work done on a quantum system, store it and reuse it (Fig. 1). All classical experiments and most quantum experiments have inferred the work associated with thermodynamic process indirectly. Direct measurement of mechanical work is key to future experimental advances in quantum thermodynamics.
This project leverages our recent achievements in optomechanics with carbon nanotubes, combining electronic quantum states with fast and sensitive cavity readout of mechanical motion. These offer unique capabilities for information thermodynamics: (i) they can encode a bit of information in a system that supports quantum states, (ii) they benefit from the development of semiconductor qubit devices (iii) they finally integrate the ‘piston’, the mechanical element that allows for direct access to thermodynamic quantities and it is able to store and transfer energy.
Our overall aim is to determine the value of information as fuel, achieving unprecedented access to the particularities of thermodynamics at the nanoscale. We shall exploit the unique capabilities of our platform to: (i) demonstrate reversible work extraction cycles at the single-bit level, (ii) develop protocols for a solid-state quantum engine, and (iii) measure the fuel value of quantum information.
Realising these experiments, while now within reach, remains challenging due to the sophistication of the devices and control protocols, and the fast and sensitive measurements that are required. The project is ambitious but its feasibility is based on recent technical advances at the PI’s laboratory, introducing a novel experimental platform, and on the perfect combination of skills of the team.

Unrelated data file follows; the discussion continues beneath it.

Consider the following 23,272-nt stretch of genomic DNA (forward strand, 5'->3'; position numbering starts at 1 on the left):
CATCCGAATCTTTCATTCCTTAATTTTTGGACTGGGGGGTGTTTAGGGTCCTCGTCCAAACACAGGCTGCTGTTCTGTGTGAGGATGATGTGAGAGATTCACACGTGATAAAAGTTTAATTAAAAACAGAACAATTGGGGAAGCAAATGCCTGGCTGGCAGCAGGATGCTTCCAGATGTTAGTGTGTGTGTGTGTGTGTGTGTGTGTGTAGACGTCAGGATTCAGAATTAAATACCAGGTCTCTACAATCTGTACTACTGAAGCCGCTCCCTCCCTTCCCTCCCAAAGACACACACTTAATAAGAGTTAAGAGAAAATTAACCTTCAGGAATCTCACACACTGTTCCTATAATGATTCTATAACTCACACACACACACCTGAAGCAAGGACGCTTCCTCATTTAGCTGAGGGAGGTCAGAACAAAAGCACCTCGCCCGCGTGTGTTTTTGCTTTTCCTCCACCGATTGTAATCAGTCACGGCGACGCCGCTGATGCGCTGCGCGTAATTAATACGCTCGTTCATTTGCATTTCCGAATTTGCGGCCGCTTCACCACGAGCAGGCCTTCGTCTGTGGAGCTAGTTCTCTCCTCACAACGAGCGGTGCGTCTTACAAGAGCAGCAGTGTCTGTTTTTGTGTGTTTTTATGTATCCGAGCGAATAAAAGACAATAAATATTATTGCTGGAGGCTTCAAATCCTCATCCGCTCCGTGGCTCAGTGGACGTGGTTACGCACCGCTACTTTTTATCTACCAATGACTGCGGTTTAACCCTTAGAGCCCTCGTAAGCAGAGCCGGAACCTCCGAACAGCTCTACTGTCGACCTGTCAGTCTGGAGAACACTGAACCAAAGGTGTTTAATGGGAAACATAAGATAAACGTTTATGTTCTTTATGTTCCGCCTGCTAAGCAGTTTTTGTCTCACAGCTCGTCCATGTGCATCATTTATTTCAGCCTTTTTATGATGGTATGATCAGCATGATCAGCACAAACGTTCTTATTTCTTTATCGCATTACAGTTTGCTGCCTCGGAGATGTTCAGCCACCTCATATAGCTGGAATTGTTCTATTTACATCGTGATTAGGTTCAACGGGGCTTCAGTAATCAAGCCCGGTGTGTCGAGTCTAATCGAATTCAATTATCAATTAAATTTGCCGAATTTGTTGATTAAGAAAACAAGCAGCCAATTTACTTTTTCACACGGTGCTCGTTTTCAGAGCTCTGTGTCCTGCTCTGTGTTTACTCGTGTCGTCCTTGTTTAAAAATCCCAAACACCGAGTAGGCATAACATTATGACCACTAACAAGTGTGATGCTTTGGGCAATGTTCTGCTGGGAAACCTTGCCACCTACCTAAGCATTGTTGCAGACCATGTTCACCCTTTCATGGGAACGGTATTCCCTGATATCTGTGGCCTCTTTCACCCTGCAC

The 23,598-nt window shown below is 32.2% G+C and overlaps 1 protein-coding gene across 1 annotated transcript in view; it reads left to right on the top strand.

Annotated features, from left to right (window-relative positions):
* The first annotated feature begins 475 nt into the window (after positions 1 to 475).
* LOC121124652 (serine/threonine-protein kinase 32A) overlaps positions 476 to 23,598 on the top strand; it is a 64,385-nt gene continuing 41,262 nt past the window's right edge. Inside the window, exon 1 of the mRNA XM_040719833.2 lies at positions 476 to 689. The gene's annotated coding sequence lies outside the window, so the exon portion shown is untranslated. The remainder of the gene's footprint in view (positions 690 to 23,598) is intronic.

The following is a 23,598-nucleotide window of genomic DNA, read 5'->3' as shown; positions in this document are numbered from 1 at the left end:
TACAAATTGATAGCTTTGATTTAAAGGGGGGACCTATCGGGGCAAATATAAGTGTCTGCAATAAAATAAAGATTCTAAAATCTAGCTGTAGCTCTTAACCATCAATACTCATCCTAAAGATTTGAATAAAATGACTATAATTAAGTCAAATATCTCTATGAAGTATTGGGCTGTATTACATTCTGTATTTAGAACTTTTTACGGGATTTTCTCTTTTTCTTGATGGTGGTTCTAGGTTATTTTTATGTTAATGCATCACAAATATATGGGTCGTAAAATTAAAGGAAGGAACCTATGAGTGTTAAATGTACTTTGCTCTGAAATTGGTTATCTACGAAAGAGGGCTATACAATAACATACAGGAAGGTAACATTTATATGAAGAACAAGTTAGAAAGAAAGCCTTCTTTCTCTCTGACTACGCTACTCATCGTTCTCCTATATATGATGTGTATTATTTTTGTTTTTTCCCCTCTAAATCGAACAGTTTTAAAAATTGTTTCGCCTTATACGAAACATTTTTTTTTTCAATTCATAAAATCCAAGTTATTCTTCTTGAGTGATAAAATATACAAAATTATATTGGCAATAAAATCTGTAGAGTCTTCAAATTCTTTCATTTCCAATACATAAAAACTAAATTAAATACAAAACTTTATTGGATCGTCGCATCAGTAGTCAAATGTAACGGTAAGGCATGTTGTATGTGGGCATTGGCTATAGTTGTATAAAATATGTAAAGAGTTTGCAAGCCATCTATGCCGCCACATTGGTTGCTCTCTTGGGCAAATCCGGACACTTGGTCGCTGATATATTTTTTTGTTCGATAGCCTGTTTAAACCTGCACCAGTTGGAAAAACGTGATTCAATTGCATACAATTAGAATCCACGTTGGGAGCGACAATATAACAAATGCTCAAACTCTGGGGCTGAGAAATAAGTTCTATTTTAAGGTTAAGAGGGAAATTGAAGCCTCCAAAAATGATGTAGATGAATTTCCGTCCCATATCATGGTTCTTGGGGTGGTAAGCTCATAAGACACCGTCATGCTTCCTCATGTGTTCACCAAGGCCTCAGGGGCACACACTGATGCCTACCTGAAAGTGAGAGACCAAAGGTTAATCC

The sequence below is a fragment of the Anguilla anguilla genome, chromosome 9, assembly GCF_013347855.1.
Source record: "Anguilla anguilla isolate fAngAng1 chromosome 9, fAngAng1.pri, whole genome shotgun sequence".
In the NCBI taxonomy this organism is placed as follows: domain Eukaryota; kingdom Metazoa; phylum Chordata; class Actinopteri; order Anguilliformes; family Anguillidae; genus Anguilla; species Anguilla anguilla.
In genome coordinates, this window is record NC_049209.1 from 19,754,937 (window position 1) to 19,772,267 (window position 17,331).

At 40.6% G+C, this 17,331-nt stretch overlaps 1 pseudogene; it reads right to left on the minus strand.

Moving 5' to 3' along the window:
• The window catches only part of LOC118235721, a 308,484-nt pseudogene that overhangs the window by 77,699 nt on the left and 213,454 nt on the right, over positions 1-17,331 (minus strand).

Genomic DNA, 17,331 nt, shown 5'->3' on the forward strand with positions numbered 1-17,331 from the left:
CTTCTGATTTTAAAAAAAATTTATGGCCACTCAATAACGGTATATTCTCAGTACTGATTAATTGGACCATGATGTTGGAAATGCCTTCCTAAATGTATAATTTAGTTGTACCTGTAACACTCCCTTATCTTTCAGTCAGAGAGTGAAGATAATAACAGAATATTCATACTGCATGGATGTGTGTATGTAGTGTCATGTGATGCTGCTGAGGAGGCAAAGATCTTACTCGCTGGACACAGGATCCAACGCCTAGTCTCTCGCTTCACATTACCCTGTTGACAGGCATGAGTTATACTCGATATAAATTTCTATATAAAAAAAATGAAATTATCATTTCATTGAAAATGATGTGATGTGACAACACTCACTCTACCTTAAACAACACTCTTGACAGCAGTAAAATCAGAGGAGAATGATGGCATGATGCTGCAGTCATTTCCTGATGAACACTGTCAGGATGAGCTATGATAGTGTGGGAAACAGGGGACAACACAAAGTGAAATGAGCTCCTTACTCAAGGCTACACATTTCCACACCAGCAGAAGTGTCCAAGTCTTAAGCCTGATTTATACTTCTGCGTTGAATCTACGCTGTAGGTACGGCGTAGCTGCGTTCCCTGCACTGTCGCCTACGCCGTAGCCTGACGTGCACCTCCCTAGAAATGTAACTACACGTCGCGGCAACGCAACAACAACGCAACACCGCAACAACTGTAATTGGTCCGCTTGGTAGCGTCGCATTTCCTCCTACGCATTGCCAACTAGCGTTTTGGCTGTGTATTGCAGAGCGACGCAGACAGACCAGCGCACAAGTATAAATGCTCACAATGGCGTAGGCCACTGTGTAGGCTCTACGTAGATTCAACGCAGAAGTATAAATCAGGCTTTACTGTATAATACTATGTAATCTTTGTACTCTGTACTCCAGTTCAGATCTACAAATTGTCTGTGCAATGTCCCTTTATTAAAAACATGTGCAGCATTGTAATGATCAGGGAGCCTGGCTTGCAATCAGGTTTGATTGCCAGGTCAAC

The ground-breaking experiments we propose will benefit from strong support in philosophy and theory, our consortium gathering experts that have extensively studied thermodynamic reversibility in quantum information processing, the properties of quantum thermal machines and quantum Szilard engines, and that have made pioneering proposals revealing the potential of optomechanical systems for quantum thermodynamic experiments. Our experiments will inform philosophical studies investigating basic concepts of reality linked to the relationship between quantum information and entropy. With the team’s expertise spanning philosophy, experiments in semiconductor hybrid devices and theory, the PI will form and lead a group with the necessary breadth of capabilities to tackle the complex challenges ahead. This project will be key in the PI’s career advancement, resourcing her to develop a fully independent laboratory.
Our exploration of information thermodynamics in the quantum arena will inform the study of biomotors and the construction of autonomous quantum machines that might use information as fuel. It will open entirely novel lines of scientific enquiry, such as the development of engines, which by harnessing statistical fluctuations might require less stringent preservation of coherence.